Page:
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Expectations regarding the female figure have long been defined by the male gaze, and sadly, modern society hasn’t yet escaped this patriarchal construct. However, women today have more opportunity than ever to make choices about their appearance that help them feel beautiful and empowered, regardless of the opinions of others.
This could mean giving up on torturous crunches and focusing instead on a healthy diet and an exercise routine designed for cardiopulmonary health, overall toning, and most importantly, fun. It might mean saying no to uncomfortable underwire bras in favor of soft bralettes or tank tops.
Alternately, you might elect to use supportive compression garments like a corset to achieve the hourglass figure that makes you feel like the strongest version of your feminine self. To some women, a corset can serve not only as underwear but as a form of armor.
When you set out on your waist training journey, you may be interested in the prospect of tightlacing. How does it differ from typical waist training? Why would you choose tightlacing and how do you start? Before you get your cinch on, read this basic primer on tightlacing for beginners.
Waist Training vs. Tightlacing
In a society where consumption is the order of the day and eating serves not only as a necessity but also as a form of entertainment, it’s not surprising that plenty of adults add unwanted inches to their waistline. For women, this challenge can be even more difficult, thanks to weight gain from pregnancy.
The end result may be a desire to trim inches from your waist and/or achieve more pronounced curves (i.e., the hourglass silhouette). There are many ways to go about this, and waist training and tightlacing are two. Understandably, they’re often confused with one another. What’s the difference?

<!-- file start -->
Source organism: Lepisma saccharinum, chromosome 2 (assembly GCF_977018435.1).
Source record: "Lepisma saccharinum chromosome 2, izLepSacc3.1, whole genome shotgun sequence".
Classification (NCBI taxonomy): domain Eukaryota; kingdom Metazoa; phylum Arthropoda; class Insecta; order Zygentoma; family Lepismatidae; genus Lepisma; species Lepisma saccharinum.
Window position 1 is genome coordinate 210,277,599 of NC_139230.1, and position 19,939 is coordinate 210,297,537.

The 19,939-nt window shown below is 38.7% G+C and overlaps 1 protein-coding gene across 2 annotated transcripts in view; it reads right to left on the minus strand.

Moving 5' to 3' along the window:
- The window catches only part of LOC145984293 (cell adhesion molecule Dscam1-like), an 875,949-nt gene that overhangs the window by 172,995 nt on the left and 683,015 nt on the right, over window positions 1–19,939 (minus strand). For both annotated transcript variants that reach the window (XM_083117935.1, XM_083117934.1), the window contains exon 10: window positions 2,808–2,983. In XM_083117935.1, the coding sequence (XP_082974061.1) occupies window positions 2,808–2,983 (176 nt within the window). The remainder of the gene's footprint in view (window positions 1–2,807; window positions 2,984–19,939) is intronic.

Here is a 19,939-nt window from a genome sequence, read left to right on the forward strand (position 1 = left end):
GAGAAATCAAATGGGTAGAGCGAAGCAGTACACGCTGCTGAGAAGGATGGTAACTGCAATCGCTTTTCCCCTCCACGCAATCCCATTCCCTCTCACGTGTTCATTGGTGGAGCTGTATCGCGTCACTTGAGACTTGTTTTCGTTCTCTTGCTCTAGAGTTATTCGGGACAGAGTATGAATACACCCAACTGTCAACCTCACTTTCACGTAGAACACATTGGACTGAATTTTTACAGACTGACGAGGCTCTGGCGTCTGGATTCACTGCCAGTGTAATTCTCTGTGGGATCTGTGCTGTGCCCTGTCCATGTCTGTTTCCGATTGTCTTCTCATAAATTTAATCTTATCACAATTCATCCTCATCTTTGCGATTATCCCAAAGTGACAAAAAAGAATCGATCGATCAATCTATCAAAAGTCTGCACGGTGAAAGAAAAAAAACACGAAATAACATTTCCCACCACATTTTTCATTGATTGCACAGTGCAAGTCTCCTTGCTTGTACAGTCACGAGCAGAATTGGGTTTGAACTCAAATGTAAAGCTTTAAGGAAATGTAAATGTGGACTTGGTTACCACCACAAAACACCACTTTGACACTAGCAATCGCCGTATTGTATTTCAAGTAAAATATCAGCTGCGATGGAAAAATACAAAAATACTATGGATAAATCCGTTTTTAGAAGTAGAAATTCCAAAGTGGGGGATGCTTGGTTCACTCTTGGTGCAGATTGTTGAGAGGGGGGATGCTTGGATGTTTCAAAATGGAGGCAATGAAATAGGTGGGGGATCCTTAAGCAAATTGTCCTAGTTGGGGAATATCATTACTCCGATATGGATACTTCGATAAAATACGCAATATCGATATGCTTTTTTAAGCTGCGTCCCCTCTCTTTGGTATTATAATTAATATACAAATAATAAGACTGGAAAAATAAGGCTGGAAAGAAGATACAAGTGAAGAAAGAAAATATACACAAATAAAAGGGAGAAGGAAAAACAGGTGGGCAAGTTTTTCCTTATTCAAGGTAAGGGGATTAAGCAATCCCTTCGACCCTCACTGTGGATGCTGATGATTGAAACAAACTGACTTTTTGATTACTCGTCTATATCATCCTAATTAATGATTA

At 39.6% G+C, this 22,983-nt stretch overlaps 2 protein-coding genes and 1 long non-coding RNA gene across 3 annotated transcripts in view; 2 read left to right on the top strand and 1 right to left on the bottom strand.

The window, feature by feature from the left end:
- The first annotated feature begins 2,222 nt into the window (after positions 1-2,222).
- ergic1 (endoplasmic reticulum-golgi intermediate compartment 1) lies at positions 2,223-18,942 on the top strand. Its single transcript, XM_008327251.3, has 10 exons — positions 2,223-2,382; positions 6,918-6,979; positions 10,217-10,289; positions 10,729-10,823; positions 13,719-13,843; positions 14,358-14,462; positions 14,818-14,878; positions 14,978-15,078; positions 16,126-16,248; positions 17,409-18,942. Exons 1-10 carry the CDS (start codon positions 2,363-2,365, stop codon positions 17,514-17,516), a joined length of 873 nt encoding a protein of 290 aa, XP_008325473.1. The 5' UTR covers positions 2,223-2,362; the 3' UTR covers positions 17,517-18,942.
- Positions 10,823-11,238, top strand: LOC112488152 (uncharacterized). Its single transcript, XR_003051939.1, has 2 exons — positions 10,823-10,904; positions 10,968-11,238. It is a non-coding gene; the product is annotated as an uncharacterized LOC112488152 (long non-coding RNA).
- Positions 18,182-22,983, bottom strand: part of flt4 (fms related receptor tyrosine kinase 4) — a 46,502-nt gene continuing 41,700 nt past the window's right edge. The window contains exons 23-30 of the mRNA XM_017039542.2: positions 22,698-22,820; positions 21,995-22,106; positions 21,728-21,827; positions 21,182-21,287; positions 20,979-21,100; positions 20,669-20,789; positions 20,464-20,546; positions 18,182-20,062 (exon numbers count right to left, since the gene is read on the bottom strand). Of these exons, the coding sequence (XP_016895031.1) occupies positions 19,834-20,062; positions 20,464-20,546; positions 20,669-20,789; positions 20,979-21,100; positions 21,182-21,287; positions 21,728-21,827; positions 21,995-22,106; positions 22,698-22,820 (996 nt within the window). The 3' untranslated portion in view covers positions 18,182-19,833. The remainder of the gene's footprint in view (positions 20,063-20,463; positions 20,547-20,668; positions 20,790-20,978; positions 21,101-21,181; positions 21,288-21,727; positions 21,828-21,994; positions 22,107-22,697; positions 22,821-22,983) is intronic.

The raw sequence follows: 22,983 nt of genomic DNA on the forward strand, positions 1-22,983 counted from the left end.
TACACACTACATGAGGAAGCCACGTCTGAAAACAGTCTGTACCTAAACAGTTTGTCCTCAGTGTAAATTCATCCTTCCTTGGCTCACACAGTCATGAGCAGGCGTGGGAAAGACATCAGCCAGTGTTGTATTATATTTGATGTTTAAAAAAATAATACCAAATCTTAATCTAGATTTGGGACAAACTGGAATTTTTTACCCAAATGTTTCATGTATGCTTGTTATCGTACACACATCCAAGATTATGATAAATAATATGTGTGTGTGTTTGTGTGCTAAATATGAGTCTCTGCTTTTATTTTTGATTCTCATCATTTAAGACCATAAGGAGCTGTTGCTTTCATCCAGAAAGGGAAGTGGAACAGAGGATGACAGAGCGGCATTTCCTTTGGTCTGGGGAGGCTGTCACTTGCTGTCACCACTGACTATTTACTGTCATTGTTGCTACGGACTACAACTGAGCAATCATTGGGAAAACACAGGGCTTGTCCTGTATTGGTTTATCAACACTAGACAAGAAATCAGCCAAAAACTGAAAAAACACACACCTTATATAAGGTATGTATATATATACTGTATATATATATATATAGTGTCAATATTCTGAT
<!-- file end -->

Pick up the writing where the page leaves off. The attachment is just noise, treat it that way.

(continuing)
What Is Waist Training?
Waist training is a process designed to help you whittle inches off your waist over time by wearing a corset daily for about eight to ten hours. Most people start with just one to two inches of reduction and aim for four or more by the time they’re done.
The ultimate goal could be to lose just a few inches or to lose several, and to achieve semi-permanent results — a slimmer waist in and out of your corset.
The main characteristic of this form of waist slimming is that it’s a slow, steady process. A waist training regimen is measured in weeks, at least, and more often, months or years spent progressing toward a goal. This form of waist reduction is safe, comfortable, and intended to create long-term habits that result in semi-permanent waist slimming.
What Is Tightlacing?
The difference between tightlacing and waist training is a matter of extremes. Waist training is a measured process; tightlacing is a much more ambitious version that may not be entirely safe or comfortable. It is not for those who have never worn a corset!